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16 September 2014

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confusedponderer

I confess to have been shamelessly plagiarising the term for its hilarity.

lally

Col.

This Reddit Q&A with Eliah Magnier may be of interest to you and the SST community at large. Because of the open nature of the format, it is somewhat random but does contain some gems. This one, in particular, seems suited to this thread:

"Hello Elijah, Besides training militias what role is hezbollah playing in Iraq? Do you see them increasing their role as in taking part in combat against IS? also America plans to start training the Iraqi Army again, how will that work if hezb is training them as well? thank you for your time
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[–]ejmagnier[S] 1 point 51 minutes ago
Hello. Hezbollah role in Iraq is indeed increasing in number, training officers and above that level as well. Hezbollah is leading some combat ops in Iraq and is involved in training and boosting the ideology. Iraqi are the one who will fight not only in Iraq but also in Syria. The number of Iraqi is so high that is impossible for Hezbollah to match. therefore, these will be seen, starting form next year, fighting IS in Syria as well."
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From an 8/26 Guardian article about Iraq shia militia , one Iraqi fighter described the training regimen of Hezbollah: "We are a resistance faction that have been sent to at least three outside training camps in Iran and Lebanon under the supervision of Hezbollah. Each lasted for two months. Do you know what it means to go for 60 days under constant grueling by Hezbollah? You come back as a new person. You can't compare us with those soldiers who joined the army for money."

Fred

Tyler,

"Secular Calvinism is the name of the game."

On that note you'll be glad to know that Pussy Riot is still on the liberal academia gravy train. They are in Ann Arbor Michigan tonight courtesy of the Univeristy of Michigan. I wonder if they would have been invited had they held that anti-Putin "protest" in a synagogue?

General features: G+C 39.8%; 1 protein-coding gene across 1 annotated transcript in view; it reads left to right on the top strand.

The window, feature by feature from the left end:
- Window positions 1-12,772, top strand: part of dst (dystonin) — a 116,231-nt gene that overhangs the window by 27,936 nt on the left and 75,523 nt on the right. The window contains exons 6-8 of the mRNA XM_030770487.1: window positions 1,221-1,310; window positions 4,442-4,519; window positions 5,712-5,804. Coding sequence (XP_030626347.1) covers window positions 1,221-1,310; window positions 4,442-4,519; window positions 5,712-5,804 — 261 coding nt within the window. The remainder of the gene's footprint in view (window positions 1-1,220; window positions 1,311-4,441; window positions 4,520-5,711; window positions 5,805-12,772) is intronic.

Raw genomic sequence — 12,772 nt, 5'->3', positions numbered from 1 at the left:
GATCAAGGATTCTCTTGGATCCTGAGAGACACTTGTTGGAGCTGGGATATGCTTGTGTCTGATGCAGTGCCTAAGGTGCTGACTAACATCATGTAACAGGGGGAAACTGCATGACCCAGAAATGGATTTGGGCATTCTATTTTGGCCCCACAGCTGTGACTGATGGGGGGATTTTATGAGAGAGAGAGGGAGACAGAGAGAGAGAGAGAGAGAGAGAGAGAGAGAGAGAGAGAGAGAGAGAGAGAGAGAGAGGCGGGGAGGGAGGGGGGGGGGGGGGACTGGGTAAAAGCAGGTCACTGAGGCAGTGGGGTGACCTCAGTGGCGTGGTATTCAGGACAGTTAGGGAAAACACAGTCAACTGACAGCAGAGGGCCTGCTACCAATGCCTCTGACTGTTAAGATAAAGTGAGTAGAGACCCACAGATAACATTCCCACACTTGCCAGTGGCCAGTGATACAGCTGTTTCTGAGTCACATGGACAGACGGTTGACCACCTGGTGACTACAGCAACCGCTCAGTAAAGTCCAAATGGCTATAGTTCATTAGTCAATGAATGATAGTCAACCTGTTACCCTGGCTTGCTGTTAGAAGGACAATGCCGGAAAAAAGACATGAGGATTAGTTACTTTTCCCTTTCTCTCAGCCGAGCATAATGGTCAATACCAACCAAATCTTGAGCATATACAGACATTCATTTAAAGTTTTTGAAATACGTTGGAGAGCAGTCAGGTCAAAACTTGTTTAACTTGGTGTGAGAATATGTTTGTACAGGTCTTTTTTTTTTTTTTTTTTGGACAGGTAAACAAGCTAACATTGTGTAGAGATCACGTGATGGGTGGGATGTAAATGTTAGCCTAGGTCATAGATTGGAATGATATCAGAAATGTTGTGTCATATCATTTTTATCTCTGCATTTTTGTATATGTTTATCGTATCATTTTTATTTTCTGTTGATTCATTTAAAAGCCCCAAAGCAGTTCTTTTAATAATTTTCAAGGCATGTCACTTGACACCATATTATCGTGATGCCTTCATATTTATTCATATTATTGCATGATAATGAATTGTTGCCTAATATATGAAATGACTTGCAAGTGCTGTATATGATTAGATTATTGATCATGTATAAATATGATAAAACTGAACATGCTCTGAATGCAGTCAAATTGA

mo

DH,
HA have not left Syria. You are probably confusing them with Kataeb Hizballah of Iraq who say they will not fight if the US is involved. HA's involvement in Syria is too important for Lebanon for them to abandon the fight there

DH

cp, within the last three weeks or so I have recommended that a red line be established to preserve Damascus' Christians, Jews, Alawites, and pro-Assad Sunnis. I am pro-Assad for the practical reasons of preserving the cosmopolitan essence of the Damascus/Aleppo corridor. But I'm guessing the capitol of the first Caliphate is too juicy a plum for the FSA to pass by.

I'm stating that IMO it is do-able, as far as waiting for ISIL, FSA, al-Nusra (in collaboration) to take out Assad, and then for the Coalition to bat clean-up. That is, aiding indigenous Iraqis and Syrians in whatever manner they need to put down ISIL.


DH

Thank you, mo, that is correct. I read so many links here I sometimes lose the thread.

Charles Dekle

VV,
I know a little something about modern engineering and I am afraid that I agree with your assessment.
Regards,

Charles Dekle

GereldH,
I had forgotten about that incident. Thank you. It reminds me of how well the Brits vetted Kim Philby and his cohorts.
Regards,

 Ishmael Zechariah

Col. Lang, SST;

http://www.foreignaffairs.com/articles/141848/kenneth-m-pollack/an-army-to-defeat-assad

http://www.bloomberg.com/news/2013-03-19/mistakes-excuses-and-painful-lessons-from-the-iraq-war.html

Words fail...

Ishmael Zechariah

Tyler

Fred,

As you well know, there are two sets of rules: One for the Chosen and one for the goyim. Much like how Israel is allowed to have borders but any other country wanting to preserve its identity is literally Hitler.

Mascha Gedden must be furiously looking up from her plate of foreskins and wondering why we haven't started WWIII with Russia yet every night. The fact that Pussy Riot isn't at the bottom of a hole courtesy of Comrade Makarov is a poor balm.

confusedponderer

DH,
I'm pro-Assad for the same practical reason.

Like you, I don't think a red line is feasible because it won't mean anything to ISIS.

As for waiting for JAN and ISIS to take out Assad ant to then go in and clean up the mess will mean full occupation.